In most ideal situation an elder parents should live with their children, but there are instances that living with the children or any relative is not possible. In this case the second best option is to provide elderly with live-in caregiver. Your elderly family member gets adequate aid and assistance in a familiar surrounding hence they feel comfortable and secure.

Here are the things you need to consider in hiring a Live-In Caregiver:

  1. Talk your family doctor about getting live-in help, or consult a public health nurse. These professionals can help t you to get in touch with trustworthy home-care services.
  2. If your elder parents have particular health conditions like Alzheimer’s, Parkinson or diabetes, talk to people from organization that supports people this with diseases. They may be able to recommend caregivers who specialize in helping people with these conditions.
  3. Find out what credentials the caregiver has. Does she have CPR and first aid training, or any other health-care training and credentials?
  4. Ask and check references carefully before you hire the live-in caregiver to provide home care for your elder parent. Get a background and criminal record check if possible.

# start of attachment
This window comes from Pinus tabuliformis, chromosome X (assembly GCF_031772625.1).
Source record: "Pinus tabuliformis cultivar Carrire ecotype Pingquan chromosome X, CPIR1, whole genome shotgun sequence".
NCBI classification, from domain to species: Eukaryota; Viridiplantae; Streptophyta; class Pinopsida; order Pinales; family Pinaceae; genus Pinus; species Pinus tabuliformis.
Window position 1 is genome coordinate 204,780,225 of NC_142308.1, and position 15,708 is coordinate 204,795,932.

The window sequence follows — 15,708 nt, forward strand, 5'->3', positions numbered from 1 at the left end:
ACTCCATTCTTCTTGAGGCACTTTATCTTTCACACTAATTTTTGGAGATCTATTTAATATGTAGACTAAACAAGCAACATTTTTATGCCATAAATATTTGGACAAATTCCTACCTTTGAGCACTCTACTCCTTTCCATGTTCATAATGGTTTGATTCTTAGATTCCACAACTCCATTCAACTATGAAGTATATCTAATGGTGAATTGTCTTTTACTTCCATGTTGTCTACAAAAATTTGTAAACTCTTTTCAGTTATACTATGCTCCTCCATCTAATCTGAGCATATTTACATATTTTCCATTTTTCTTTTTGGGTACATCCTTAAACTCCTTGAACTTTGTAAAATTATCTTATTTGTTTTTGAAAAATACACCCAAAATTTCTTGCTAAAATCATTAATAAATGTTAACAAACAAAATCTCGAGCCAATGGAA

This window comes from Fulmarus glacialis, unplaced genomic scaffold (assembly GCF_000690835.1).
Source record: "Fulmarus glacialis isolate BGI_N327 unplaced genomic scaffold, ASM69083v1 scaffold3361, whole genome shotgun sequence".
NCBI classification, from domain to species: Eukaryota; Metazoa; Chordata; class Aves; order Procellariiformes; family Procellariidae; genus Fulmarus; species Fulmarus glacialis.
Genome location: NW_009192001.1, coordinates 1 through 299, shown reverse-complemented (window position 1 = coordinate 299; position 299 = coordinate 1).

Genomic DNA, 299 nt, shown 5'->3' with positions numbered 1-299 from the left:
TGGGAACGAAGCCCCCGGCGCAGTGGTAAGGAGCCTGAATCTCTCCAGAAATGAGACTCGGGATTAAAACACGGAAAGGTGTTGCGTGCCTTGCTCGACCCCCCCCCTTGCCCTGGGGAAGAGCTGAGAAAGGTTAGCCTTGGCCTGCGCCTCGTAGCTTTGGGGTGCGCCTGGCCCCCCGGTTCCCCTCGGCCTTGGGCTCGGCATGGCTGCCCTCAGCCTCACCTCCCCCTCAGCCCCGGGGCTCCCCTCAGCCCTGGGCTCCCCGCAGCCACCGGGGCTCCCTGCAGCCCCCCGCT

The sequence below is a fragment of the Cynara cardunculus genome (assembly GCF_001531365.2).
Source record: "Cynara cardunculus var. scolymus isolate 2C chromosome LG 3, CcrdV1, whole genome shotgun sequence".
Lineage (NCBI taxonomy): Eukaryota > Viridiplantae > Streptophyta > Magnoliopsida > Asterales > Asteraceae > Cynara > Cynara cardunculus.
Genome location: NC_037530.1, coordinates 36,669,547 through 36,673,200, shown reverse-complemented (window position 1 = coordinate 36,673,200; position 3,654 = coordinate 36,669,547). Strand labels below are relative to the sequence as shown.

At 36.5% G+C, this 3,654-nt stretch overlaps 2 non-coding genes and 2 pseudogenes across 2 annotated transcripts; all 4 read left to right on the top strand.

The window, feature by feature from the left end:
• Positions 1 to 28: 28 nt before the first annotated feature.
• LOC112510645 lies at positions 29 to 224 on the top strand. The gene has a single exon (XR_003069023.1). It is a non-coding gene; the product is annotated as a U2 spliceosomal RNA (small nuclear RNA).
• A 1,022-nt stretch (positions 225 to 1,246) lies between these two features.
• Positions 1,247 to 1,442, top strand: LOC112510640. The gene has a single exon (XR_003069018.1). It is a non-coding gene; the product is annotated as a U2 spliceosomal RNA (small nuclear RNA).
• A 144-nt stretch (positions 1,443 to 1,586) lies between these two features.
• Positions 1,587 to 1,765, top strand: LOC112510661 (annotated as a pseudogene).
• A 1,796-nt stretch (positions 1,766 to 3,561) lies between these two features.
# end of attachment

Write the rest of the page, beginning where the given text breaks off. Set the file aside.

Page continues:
5. Spell out the tasks that need to be carried-out by the caregiver, and make sure that she is willing and able to do them. And make sure that the contract includes a precise job description that both parties agreed with.

Beware of Elderly Abuse (Part 3)

Tuesday, November 17th, 2009

Signs and Symptoms of Abuse
On the previous post we have discussed the different types of abuse, on this article we will discuss the signs and symptoms of abuses inflicted in the older member of our society. Some of the signs and symptoms will not be recognize immediately because it may appear to be symptoms of dementia or signs of the elderly person’s frailty or the abuser may explain them to you that way.
We have to keep an eye to our elderly and pay close attention to them. There are many signs and symptoms that overlap with symptoms of mental deterioration. You shouldn’t jump to conclusion but that doesn’t mean you should dismiss them.
General signs of abuse

• Frequent arguments or tension between the caregiver and the elderly person
• Changes in personality or behavior in the elder
Physical Abuse
• Visible signs of injury such as bruises, welts, or scars, especially if they appear symmetrically on two side of the body
• Signs of being restrained, such as rope marks on wrists
• Medical needs not attended to
• Broken bones, sprains, or dislocations
• Unexplained breakage of eyeglasses or frames
• Caregiver’s refusal to allow you to see the elder alone